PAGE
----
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The “Incorruptible” Hambo Lama Itigelov

by Brian Dunning, Nov 13 2008

Hambo Lama Itigelov

Occasionally, when researching a new episode of my Skeptoid podcast, I get one of those rare “A-ha!” moments. This has happened on those rare few occasions where, as far as I can tell, my own research finds a connection that nobody else ever has before.

I had one such moment while reading up on my recent episode about incorruptibles, people whose bodies do not deteriorate after death. At a glance, the world is full of such examples. Upon deeper research, there are no such examples.

As part of my episode, I examined the ancient practice of self-mummification by a few Japanese Buddhist monks called sokushinbutsu. This 3000-day ritual called for a starvation diet and exercise to lose all body fat, then a slow self-poisoning with an arsenic rich diet, followed by an entombment and final starvation. The lack of body fat, the dehydration, and the high arsenic content actually did combine to make a reasonably good chance for mummification instead of decomposition, assuming fortuitously dry conditions in the tomb. Approximately 20 monks successfully became mummified in this way.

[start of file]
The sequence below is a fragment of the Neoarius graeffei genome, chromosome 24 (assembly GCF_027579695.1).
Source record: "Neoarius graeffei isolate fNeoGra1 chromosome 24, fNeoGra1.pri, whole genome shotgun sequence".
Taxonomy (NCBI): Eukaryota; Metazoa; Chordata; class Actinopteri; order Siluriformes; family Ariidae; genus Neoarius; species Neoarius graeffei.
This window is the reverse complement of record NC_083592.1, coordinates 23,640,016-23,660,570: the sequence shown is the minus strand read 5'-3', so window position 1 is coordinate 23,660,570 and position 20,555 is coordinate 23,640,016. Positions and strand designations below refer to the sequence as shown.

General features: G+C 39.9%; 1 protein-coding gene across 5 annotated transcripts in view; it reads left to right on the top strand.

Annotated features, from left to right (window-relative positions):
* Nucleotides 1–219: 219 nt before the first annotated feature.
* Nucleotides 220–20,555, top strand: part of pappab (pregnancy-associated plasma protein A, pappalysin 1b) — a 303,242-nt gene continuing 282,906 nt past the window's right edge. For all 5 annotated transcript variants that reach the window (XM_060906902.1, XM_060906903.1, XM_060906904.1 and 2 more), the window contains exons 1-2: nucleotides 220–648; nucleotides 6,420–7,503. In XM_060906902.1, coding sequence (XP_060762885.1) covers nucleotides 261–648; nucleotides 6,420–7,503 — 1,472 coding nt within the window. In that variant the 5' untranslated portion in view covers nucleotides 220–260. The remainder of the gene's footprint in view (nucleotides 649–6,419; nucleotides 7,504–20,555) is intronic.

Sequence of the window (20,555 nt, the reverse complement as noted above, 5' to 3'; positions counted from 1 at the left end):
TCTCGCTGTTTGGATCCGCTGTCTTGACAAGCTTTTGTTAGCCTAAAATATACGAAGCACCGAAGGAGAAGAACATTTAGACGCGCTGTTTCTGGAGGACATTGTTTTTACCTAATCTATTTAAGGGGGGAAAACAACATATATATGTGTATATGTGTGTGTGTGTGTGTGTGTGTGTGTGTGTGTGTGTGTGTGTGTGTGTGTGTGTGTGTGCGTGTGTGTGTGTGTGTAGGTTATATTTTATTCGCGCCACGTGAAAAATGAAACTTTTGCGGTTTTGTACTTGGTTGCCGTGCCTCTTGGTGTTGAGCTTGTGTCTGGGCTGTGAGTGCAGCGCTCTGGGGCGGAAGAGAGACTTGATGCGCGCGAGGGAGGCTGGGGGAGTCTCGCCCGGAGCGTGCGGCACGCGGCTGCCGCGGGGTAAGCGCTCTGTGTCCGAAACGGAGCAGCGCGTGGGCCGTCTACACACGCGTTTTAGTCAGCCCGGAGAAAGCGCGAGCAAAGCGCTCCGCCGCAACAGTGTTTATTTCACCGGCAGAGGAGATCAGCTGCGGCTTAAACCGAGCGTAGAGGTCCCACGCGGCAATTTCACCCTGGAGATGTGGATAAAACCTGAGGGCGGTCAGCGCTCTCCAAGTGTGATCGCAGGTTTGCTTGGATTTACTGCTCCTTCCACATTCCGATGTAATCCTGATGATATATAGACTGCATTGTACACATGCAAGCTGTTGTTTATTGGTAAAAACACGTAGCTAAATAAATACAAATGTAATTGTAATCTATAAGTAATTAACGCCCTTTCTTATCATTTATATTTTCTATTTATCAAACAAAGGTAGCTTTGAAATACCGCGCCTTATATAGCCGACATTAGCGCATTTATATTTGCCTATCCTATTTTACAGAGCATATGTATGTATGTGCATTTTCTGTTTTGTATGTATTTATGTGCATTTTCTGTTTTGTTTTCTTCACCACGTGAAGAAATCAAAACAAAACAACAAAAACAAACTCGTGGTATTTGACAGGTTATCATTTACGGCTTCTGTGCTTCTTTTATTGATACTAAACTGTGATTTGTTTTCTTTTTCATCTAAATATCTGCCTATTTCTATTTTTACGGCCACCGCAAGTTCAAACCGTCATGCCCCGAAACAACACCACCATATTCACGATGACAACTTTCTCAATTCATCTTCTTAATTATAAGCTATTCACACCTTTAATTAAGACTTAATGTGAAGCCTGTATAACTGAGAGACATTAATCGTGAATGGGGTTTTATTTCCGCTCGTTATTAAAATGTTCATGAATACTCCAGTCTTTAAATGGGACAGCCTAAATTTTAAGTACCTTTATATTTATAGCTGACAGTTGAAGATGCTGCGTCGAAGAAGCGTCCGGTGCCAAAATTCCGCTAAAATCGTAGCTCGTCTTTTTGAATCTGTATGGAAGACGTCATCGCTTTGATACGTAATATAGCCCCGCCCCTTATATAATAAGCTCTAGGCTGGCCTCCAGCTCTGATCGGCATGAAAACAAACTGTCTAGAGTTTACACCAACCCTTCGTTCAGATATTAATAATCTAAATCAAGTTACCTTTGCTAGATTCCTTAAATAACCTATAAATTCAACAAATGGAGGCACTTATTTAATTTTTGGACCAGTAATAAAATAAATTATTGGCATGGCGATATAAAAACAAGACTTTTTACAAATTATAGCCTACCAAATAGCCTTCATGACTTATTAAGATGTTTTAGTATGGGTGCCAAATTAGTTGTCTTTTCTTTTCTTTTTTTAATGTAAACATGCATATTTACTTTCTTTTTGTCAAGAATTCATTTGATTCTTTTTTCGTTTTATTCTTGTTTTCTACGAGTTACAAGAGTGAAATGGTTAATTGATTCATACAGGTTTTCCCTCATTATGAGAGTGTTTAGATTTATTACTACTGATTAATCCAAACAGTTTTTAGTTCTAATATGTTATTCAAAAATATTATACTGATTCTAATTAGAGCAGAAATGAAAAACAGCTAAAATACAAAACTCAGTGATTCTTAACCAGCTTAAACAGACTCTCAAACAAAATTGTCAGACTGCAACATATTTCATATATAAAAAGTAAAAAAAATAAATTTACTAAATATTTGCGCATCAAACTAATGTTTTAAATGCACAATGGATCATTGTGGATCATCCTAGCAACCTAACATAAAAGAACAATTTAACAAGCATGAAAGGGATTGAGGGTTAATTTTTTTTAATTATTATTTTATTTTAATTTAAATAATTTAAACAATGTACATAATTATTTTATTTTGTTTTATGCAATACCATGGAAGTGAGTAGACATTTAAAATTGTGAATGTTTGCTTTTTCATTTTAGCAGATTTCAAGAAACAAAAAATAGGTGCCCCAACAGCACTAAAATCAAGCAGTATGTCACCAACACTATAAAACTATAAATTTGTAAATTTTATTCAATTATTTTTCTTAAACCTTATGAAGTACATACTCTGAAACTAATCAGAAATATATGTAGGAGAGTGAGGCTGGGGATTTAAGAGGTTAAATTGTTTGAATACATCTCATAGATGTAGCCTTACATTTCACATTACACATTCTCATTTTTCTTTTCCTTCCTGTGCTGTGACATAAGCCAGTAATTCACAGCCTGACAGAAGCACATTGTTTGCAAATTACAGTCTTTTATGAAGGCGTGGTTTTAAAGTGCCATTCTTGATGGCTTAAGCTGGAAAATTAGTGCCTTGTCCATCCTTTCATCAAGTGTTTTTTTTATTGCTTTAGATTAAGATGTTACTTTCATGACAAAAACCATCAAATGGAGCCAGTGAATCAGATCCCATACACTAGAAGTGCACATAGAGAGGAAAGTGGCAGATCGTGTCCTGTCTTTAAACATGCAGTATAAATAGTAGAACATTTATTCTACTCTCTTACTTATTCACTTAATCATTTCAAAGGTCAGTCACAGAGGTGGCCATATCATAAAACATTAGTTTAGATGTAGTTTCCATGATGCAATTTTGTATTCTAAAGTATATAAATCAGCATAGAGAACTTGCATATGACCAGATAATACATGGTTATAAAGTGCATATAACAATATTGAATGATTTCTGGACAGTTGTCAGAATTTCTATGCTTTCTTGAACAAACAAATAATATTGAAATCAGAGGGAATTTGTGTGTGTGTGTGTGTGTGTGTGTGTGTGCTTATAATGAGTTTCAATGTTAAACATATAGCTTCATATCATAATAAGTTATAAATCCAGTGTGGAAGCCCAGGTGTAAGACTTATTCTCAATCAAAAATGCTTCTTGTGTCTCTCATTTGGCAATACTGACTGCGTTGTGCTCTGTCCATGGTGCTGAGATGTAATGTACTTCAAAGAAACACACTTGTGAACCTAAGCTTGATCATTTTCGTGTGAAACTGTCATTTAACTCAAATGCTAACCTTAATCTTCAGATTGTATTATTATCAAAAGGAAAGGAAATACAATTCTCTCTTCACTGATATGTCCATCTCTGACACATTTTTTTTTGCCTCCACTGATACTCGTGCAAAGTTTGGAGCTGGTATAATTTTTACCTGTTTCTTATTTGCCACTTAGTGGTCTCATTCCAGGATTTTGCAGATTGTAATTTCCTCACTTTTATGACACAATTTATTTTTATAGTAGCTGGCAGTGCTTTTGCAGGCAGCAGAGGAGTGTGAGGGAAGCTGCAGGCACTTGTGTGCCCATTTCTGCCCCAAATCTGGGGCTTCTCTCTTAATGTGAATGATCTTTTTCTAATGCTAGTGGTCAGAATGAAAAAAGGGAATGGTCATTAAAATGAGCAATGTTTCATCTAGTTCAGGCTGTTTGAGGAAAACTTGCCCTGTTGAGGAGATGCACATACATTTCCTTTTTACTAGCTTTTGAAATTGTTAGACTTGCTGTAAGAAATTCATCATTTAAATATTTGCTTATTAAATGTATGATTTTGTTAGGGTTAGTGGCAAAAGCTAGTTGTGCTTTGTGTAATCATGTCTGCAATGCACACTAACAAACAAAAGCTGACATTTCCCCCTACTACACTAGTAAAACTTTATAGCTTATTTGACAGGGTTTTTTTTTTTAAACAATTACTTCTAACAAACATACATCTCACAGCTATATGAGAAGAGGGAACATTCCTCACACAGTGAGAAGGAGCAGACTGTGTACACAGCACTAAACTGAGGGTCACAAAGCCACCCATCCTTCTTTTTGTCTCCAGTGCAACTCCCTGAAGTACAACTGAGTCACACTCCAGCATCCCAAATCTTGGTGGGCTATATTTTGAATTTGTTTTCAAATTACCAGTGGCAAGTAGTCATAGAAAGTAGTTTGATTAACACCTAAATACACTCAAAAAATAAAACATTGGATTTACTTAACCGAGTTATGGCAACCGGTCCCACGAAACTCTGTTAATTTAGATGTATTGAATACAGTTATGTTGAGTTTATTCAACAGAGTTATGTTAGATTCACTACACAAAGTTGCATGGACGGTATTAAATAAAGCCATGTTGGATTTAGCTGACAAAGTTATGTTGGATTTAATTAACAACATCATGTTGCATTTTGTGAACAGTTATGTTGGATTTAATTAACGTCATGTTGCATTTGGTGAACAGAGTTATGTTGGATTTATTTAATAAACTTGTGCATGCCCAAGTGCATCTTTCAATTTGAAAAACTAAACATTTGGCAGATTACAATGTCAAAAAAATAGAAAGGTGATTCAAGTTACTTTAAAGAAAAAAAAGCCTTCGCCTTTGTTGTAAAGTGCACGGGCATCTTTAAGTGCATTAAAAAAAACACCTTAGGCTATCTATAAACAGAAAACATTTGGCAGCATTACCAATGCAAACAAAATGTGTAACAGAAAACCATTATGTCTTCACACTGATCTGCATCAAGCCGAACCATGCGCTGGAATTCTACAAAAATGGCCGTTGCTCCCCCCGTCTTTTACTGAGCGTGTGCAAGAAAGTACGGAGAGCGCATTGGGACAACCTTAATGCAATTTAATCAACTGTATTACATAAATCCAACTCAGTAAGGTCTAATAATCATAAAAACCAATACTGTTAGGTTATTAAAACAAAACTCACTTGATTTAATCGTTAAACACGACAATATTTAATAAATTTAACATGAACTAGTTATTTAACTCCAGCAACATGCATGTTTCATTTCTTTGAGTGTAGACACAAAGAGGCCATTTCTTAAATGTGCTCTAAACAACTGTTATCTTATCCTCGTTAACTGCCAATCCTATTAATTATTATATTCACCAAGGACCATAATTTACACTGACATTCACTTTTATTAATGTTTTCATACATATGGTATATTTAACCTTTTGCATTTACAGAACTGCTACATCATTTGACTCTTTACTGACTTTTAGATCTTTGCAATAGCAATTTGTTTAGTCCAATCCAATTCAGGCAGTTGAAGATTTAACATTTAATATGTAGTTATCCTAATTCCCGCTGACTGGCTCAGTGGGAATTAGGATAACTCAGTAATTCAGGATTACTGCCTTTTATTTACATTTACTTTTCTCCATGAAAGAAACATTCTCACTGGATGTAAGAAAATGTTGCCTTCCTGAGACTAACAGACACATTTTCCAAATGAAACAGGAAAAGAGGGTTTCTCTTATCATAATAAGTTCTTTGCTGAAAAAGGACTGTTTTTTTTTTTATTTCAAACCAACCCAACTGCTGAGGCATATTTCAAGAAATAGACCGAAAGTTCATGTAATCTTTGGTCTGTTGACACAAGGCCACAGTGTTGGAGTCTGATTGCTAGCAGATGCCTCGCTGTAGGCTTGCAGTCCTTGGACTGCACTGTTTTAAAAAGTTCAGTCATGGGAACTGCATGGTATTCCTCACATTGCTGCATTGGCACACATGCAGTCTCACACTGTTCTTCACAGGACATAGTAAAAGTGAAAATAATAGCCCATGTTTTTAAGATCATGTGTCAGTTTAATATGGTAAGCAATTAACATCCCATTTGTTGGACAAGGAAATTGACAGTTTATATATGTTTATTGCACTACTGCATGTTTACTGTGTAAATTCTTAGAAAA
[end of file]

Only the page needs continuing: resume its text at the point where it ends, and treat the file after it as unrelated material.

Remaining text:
Then a listener wrote in to suggest I look into the case of Hambo Lama Itigelov, a Buddhist monk exhumed in 2002 in a remarkably good state of preservation. I did a huge amount of Internet searching, and found exactly zero critical reporting of the incident. YouTube has clips from a documentary and from news reports that uncritically repeat the claims that he looks like he’s been dead only 12 hours, that no evidence of chemical embalming has been found, and that his body remains flexible as if he’s merely asleep.